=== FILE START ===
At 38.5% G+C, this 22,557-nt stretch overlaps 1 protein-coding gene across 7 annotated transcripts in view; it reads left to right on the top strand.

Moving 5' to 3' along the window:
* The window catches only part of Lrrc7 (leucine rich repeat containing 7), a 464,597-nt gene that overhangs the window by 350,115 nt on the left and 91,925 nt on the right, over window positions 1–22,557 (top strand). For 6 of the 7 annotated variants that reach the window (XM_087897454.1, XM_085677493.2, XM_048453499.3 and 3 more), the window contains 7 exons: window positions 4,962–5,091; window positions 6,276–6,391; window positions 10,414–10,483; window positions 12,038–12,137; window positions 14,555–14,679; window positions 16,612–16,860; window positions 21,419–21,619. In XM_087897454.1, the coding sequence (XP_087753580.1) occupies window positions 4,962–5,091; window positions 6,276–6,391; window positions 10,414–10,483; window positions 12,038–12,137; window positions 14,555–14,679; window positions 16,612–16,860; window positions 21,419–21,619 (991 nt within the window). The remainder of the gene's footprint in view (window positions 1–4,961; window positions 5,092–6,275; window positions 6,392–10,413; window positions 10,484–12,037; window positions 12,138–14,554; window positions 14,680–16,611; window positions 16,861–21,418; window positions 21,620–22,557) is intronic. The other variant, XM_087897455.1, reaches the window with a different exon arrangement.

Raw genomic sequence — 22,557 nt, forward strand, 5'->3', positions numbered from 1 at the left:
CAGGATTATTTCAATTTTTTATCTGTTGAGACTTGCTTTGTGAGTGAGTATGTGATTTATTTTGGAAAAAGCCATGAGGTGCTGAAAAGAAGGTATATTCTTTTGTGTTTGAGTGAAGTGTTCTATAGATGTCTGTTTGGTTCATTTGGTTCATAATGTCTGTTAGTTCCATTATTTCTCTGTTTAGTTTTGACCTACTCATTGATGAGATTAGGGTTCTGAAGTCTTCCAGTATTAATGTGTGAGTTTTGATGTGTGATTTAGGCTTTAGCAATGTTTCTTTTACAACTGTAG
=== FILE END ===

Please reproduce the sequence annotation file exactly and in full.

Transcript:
At 38.5% G+C, this 22,557-nt stretch overlaps 1 protein-coding gene across 7 annotated transcripts in view; it reads left to right on the top strand.

Moving 5' to 3' along the window:
* The window catches only part of Lrrc7 (leucine rich repeat containing 7), a 464,597-nt gene that overhangs the window by 350,115 nt on the left and 91,925 nt on the right, over window positions 1–22,557 (top strand). For 6 of the 7 annotated variants that reach the window (XM_087897454.1, XM_085677493.2, XM_048453499.3 and 3 more), the window contains 7 exons: window positions 4,962–5,091; window positions 6,276–6,391; window positions 10,414–10,483; window positions 12,038–12,137; window positions 14,555–14,679; window positions 16,612–16,860; window positions 21,419–21,619. In XM_087897454.1, the coding sequence (XP_087753580.1) occupies window positions 4,962–5,091; window positions 6,276–6,391; window positions 10,414–10,483; window positions 12,038–12,137; window positions 14,555–14,679; window positions 16,612–16,860; window positions 21,419–21,619 (991 nt within the window). The remainder of the gene's footprint in view (window positions 1–4,961; window positions 5,092–6,275; window positions 6,392–10,413; window positions 10,484–12,037; window positions 12,138–14,554; window positions 14,680–16,611; window positions 16,861–21,418; window positions 21,620–22,557) is intronic. The other variant, XM_087897455.1, reaches the window with a different exon arrangement.

Raw genomic sequence — 22,557 nt, forward strand, 5'->3', positions numbered from 1 at the left:
CAGGATTATTTCAATTTTTTATCTGTTGAGACTTGCTTTGTGAGTGAGTATGTGATTTATTTTGGAAAAAGCCATGAGGTGCTGAAAAGAAGGTATATTCTTTTGTGTTTGAGTGAAGTGTTCTATAGATGTCTGTTTGGTTCATTTGGTTCATAATGTCTGTTAGTTCCATTATTTCTCTGTTTAGTTTTGACCTACTCATTGATGAGATTAGGGTTCTGAAGTCTTCCAGTATTAATGTGTGAGTTTTGATGTGTGATTTAGGCTTTAGCAATGTTTCTTTTACAACTGTAG